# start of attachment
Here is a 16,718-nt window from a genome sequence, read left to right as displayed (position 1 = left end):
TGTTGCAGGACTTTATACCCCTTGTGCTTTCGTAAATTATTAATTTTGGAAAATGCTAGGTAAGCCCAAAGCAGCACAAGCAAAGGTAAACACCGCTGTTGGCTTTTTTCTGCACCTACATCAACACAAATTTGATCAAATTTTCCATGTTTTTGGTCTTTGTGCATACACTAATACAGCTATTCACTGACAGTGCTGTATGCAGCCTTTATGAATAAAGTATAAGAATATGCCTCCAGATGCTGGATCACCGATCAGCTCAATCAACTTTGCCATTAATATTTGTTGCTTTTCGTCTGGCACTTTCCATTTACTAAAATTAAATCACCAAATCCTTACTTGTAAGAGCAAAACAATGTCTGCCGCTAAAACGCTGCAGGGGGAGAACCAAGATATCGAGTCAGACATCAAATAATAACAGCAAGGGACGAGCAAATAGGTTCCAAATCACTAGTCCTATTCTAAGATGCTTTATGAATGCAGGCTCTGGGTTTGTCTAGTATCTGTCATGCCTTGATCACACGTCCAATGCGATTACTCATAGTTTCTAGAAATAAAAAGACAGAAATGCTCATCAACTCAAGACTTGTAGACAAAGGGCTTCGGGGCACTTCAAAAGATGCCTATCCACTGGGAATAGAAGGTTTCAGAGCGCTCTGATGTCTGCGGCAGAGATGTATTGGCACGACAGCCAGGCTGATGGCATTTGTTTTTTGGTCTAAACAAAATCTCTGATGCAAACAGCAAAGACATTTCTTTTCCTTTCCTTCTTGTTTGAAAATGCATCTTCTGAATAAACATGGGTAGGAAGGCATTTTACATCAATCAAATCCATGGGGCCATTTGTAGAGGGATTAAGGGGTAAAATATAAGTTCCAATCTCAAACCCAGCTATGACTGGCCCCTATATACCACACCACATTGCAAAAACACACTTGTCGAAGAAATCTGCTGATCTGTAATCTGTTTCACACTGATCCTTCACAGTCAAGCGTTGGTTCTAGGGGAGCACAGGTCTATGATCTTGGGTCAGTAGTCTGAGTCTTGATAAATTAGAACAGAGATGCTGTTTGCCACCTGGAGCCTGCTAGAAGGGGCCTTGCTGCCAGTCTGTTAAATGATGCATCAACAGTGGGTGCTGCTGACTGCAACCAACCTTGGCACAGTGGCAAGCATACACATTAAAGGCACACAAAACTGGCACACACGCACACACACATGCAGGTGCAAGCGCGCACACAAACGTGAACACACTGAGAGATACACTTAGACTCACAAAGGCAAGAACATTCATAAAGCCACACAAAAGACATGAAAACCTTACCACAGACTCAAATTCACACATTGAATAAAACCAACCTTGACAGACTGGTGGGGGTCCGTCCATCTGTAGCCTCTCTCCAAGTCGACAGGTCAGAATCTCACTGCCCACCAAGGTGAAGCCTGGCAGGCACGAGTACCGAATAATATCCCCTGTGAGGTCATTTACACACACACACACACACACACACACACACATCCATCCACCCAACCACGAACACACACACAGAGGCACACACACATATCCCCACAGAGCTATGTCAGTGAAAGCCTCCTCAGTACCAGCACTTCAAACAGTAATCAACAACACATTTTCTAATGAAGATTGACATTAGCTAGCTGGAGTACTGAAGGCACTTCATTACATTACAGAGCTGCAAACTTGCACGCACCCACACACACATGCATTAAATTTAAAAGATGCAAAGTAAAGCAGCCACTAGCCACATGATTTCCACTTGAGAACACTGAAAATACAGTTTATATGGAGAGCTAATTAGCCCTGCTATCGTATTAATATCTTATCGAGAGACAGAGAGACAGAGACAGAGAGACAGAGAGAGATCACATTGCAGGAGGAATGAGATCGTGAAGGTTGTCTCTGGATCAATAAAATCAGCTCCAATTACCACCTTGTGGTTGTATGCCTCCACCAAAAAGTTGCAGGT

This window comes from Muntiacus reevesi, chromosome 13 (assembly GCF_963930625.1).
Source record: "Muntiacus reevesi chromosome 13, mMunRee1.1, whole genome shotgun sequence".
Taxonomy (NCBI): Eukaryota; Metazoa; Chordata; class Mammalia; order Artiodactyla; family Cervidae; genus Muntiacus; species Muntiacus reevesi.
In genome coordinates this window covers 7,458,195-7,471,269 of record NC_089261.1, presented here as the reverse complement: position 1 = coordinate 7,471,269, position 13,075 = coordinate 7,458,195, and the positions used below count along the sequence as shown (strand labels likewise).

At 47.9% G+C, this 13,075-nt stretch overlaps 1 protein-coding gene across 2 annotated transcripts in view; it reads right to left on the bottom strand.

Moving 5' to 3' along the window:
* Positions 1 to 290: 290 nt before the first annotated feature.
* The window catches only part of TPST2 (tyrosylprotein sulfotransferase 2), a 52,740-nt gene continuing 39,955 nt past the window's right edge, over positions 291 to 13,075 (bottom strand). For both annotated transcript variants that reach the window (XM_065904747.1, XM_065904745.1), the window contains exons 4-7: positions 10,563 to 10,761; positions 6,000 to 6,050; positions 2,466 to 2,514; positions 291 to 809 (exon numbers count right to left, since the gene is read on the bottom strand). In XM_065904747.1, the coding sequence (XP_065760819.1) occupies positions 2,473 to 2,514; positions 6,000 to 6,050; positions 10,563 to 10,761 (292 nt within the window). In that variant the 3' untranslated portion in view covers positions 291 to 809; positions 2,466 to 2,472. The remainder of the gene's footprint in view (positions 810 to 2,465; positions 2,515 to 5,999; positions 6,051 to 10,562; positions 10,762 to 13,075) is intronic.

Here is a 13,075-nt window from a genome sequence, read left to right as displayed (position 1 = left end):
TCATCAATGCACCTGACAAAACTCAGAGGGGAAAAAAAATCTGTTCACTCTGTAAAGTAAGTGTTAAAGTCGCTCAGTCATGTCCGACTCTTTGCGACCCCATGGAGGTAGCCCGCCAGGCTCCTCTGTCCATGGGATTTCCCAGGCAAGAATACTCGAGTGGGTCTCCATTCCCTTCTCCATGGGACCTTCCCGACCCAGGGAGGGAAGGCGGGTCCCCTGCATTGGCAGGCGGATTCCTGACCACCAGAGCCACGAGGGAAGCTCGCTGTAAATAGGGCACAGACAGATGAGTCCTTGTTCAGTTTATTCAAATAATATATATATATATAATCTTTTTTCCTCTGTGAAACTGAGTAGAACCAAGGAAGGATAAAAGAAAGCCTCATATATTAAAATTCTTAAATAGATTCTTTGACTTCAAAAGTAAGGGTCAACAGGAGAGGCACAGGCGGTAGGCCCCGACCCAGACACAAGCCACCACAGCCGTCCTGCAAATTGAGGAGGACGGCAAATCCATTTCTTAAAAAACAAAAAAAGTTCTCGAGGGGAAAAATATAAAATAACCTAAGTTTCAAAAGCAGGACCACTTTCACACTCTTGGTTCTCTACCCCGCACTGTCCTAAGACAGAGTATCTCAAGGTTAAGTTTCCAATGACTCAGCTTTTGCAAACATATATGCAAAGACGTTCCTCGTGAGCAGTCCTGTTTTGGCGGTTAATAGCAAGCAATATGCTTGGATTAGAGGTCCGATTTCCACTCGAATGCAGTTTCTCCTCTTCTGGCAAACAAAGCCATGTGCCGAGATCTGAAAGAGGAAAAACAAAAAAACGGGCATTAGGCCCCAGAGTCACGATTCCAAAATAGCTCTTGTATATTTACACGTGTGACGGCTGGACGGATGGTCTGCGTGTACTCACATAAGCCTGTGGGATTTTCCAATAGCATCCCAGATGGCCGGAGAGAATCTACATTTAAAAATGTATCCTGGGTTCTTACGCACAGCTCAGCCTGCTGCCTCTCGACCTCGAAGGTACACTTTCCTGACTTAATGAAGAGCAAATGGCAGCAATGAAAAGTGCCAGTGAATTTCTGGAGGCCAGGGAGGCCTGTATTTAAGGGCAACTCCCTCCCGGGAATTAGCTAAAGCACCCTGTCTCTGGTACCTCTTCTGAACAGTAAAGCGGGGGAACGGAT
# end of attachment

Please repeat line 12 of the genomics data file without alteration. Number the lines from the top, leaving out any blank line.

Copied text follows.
TCATCAATGCACCTGACAAAACTCAGAGGGGAAAAAAAATCTGTTCACTCTGTAAAGTAAGTGTTAAAGTCGCTCAGTCATGTCCGACTCTTTGCGACCCCATGGAGGTAGCCCGCCAGGCTCCTCTGTCCATGGGATTTCCCAGGCAAGAATACTCGAGTGGGTCTCCATTCCCTTCTCCATGGGACCTTCCCGACCCAGGGAGGGAAGGCGGGTCCCCTGCATTGGCAGGCGGATTCCTGACCACCAGAGCCACGAGGGAAGCTCGCTGTAAATAGGGCACAGACAGATGAGTCCTTGTTCAGTTTATTCAAATAATATATATATATATAATCTTTTTTCCTCTGTGAAACTGAGTAGAACCAAGGAAGGATAAAAGAAAGCCTCATATATTAAAATTCTTAAATAGATTCTTTGACTTCAAAAGTAAGGGTCAACAGGAGAGGCACAGGCGGTAGGCCCCGACCCAGACACAAGCCACCACAGCCGTCCTGCAAATTGAGGAGGACGGCAAATCCATTTCTTAAAAAACAAAAAAAGTTCTCGAGGGGAAAAATATAAAATAACCTAAGTTTCAAAAGCAGGACCACTTTCACACTCTTGGTTCTCTACCCCGCACTGTCCTAAGACAGAGTATCTCAAGGTTAAGTTTCCAATGACTCAGCTTTTGCAAACATATATGCAAAGACGTTCCTCGTGAGCAGTCCTGTTTTGGCGGTTAATAGCAAGCAATATGCTTGGATTAGAGGTCCGATTTCCACTCGAATGCAGTTTCTCCTCTTCTGGCAAACAAAGCCATGTGCCGAGATCTGAAAGAGGAAAAACAAAAAAACGGGCATTAGGCCCCAGAGTCACGATTCCAAAATAGCTCTTGTATATTTACACGTGTGACGGCTGGACGGATGGTCTGCGTGTACTCACATAAGCCTGTGGGATTTTCCAATAGCATCCCAGATGGCCGGAGAGAATCTACATTTAAAAATGTATCCTGGGTTCTTACGCACAGCTCAGCCTGCTGCCTCTCGACCTCGAAGGTACACTTTCCTGACTTAATGAAGAGCAAATGGCAGCAATGAAAAGTGCCAGTGAATTTCTGGAGGCCAGGGAGGCCTGTATTTAAGGGCAACTCCCTCCCGGGAATTAGCTAAAGCACCCTGTCTCTGGTACCTCTTCTGAACAGTAAAGCGGGGGAACGGAT